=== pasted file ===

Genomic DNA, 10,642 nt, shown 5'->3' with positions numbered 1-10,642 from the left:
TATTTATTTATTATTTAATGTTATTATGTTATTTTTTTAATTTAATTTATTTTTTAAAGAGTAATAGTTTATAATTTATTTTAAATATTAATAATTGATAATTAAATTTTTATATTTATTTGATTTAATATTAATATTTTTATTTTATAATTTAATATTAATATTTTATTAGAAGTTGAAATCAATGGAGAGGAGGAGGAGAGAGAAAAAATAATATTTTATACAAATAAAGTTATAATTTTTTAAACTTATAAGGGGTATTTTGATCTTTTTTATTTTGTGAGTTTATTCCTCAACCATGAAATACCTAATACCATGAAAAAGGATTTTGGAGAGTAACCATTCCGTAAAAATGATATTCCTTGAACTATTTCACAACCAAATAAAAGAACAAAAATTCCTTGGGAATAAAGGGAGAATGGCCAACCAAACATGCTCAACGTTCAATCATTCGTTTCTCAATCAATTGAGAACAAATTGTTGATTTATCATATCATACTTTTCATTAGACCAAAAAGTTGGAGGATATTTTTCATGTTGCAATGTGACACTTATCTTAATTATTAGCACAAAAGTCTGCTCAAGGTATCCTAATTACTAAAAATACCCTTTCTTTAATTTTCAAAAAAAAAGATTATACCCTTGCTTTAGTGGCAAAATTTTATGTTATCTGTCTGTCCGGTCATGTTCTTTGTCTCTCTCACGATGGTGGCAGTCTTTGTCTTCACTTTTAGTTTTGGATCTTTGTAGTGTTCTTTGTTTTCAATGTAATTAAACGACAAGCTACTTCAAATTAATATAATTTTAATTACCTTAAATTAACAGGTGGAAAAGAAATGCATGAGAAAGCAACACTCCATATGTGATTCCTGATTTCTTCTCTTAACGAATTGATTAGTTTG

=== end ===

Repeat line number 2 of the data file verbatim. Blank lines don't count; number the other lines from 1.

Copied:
TATTTATTTATTATTTAATGTTATTATGTTATTTTTTTAATTTAATTTATTTTTTAAAGAGTAATAGTTTATAATTTATTTTAAATATTAATAATTGATAATTAAATTTTTATATTTATTTGATTTAATATTAATATTTTTATTTTATAATTTAATATTAATATTTTATTAGAAGTTGAAATCAATGGAGAGGAGGAGGAGAGAGAAAAAATAATATTTTATACAAATAAAGTTATAATTTTTTAAACTTATAAGGGGTATTTTGATCTTTTTTATTTTGTGAGTTTATTCCTCAACCATGAAATACCTAATACCATGAAAAAGGATTTTGGAGAGTAACCATTCCGTAAAAATGATATTCCTTGAACTATTTCACAACCAAATAAAAGAACAAAAATTCCTTGGGAATAAAGGGAGAATGGCCAACCAAACATGCTCAACGTTCAATCATTCGTTTCTCAATCAATTGAGAACAAATTGTTGATTTATCATATCATACTTTTCATTAGACCAAAAAGTTGGAGGATATTTTTCATGTTGCAATGTGACACTTATCTTAATTATTAGCACAAAAGTCTGCTCAAGGTATCCTAATTACTAAAAATACCCTTTCTTTAATTTTCAAAAAAAAAGATTATACCCTTGCTTTAGTGGCAAAATTTTATGTTATCTGTCTGTCCGGTCATGTTCTTTGTCTCTCTCACGATGGTGGCAGTCTTTGTCTTCACTTTTAGTTTTGGATCTTTGTAGTGTTCTTTGTTTTCAATGTAATTAAACGACAAGCTACTTCAAATTAATATAATTTTAATTACCTTAAATTAACAGGTGGAAAAGAAATGCATGAGAAAGCAACACTCCATATGTGATTCCTGATTTCTTCTCTTAACGAATTGATTAGTTTG